You have found 124 entries after clicking on a search link (usually the MORE information link) in a matrix cell. Sorted by the main topic addressed, the list shows in orange the type of entry, year the original document was published (or if one of our own documents, the year last updated), and the type of file you will download when you click on the title. In blue is the document’s title followed by a brief description.
Click blue titles to view full text in a new window
Use the selectors at the bottom to turn to the next page in the list of documents
Re-order the list by the most recently added or updated entries or by the most recently published documents
If you have not found what you want you could:
Select from the full range of topics and search options available on our topic search page.
Instead try a free text search for documents which contain the words you specify.
Or try browsing back issues of the magazine or recent bulletins.
Documents are regularly added. Use the e-mail update service to monitor additions.
Try the information services provided by partner agencies.
Tried everything? E-mail the Findings editor for help by clicking on this logo
The UK has a long history of prescribing heroin for the treatment of heroin dependence. What has research from six countries concluded about this intensive intervention intended for patients who would otherwise be considered ‘unresponsive’ to treatment?
DOCUMENT 2017 HTM file
Drug misuse and dependence: UK guidelines on clinical management
Last published in 2007, there is no more important document for UK clinicians involved in treating problem drug use than the so-called ‘Orange guidelines’. This major update offers detailed guidance on the range of problems, settings and patients clinicians encounter, substantially informing judgements of what constitutes good medical practice.
Brief interventions conducted by alcohol treatment specialists reduced alcohol-affected readmission rate by nearly half among patients admitted to a French emergency department when drunk or in need of withdrawal.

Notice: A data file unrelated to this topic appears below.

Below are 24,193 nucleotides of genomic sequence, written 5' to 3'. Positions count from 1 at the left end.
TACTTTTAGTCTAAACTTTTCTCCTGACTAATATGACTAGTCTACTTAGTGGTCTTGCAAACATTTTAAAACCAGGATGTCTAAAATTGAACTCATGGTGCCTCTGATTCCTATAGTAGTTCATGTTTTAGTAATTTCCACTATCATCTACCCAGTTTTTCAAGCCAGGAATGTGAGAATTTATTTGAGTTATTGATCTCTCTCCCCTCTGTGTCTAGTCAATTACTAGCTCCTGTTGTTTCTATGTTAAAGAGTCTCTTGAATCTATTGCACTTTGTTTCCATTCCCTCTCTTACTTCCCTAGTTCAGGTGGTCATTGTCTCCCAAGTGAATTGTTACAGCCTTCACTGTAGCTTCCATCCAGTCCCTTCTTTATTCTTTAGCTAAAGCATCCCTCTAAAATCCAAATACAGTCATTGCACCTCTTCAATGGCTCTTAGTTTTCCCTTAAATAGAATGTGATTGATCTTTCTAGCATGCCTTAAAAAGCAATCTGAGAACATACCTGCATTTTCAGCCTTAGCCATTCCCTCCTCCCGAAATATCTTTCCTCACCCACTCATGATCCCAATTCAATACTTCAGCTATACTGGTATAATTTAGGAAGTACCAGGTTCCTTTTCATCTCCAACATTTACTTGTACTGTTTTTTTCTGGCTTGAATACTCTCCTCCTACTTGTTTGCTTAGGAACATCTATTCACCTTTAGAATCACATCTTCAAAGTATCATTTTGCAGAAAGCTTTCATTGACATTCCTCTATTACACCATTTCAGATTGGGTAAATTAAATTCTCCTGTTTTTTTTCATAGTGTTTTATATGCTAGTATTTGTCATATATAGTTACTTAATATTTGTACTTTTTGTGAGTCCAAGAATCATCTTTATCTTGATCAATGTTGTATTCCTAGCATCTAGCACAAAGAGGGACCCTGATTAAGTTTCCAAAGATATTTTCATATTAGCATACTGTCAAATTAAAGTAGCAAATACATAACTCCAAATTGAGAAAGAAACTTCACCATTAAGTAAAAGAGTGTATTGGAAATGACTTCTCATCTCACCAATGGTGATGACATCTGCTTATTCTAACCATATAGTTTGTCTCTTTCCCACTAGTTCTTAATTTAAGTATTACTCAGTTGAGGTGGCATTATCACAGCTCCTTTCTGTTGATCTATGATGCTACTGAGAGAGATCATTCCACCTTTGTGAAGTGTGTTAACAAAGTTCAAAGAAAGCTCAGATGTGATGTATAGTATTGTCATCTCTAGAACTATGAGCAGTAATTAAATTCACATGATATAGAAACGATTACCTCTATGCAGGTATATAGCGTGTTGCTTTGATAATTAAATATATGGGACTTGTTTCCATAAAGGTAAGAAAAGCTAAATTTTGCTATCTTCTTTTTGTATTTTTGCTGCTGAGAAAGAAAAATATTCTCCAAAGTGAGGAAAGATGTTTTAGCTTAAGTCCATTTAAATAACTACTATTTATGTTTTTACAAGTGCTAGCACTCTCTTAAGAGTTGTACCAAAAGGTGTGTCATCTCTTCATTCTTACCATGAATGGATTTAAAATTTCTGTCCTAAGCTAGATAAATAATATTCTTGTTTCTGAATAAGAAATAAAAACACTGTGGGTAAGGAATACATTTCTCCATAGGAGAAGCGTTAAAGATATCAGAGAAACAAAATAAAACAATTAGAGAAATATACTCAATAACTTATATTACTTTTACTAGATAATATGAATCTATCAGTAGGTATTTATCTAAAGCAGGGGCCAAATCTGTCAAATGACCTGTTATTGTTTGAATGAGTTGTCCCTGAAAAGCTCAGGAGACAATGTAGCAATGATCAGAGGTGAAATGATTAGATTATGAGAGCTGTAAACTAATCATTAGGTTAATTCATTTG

STUDY 2002 PDF file 172Kb
Group cognitive-behavioural therapy can work well and save money
Brazilian clinic found that for both drinkers and drug users, cognitive-behavioural therapy worked as well in a group as an individual format with potential cost-savings. Extended text documents similar studies.
DOCUMENT 2007 HTM file
Drug misuse in over 16s: psychosocial interventions
After examining the evidence for psychosocial therapies for problem drug use, the UK’s official health advisers recommend behavioural couples therapy and contingency management, argue against cognitive-behavioural therapies, and pose residential rehabilitation as a last resort – in some respects surprising and controversial recommendations.
STUDY 2019 HTM file
Efficacy and cost-effectiveness of an adjunctive personalised psychosocial intervention in treatment-resistant maintenance opioid agonist therapy: a pragmatic, open-label, randomised controlled trial
Instead of a set programme, a clinic in London tried offering methadone or buprenorphine patients still using heroin or cocaine a selection from a suite of well-supported psychological interventions tailored to the patient and then systematically re-tailored in the light of how they responded. It worked – but did it work well enough, and would the findings be replicated in more typical circumstances?
MATRIX CELL 2017 HTM file
Drug Treatment Matrix cell B1: Practitioners; Reducing harm
Seminal and key studies on the impact of the practitioner on harm reduction. Trust emerges as a fundamental ingredient to harm reduction work with users of illegal drugs. Reconceptualise needle exchanges as safe havens in a largely rejecting world, and explore why a Philadelphia methadone counsellor stood out – for the wrong reasons.
Positive message of this compendious synthesis of hundreds of studies is that "Recovery is not an aberration achieved by a small and morally enlightened minority of addicted people. If there is a natural developmental momentum within the course of [these] problems, it is toward remission and recovery."
STUDY 2010 HTM file
Problem drug users’ experiences of employment and the benefit system
Substantial barriers to employment were revealed by interviews with problem drug users in England currently or recently in treatment and with staff who worked with drug users. Includes review of relevant international research.
STUDY 2005 PDF file 180Kb
Aftercare calls suit less relapse-prone patients
An intensive US outpatient programme found that for less relapse-prone patients, a flexible aftercare regime mixing initial support groups with regular phone calls was at least as effective as entirely face-to-face contact, yet far less time-consuming.
Select search results pagePREVIOUS | NEXT 1 2 3 4 5 6 7 8 9 10 11 12 13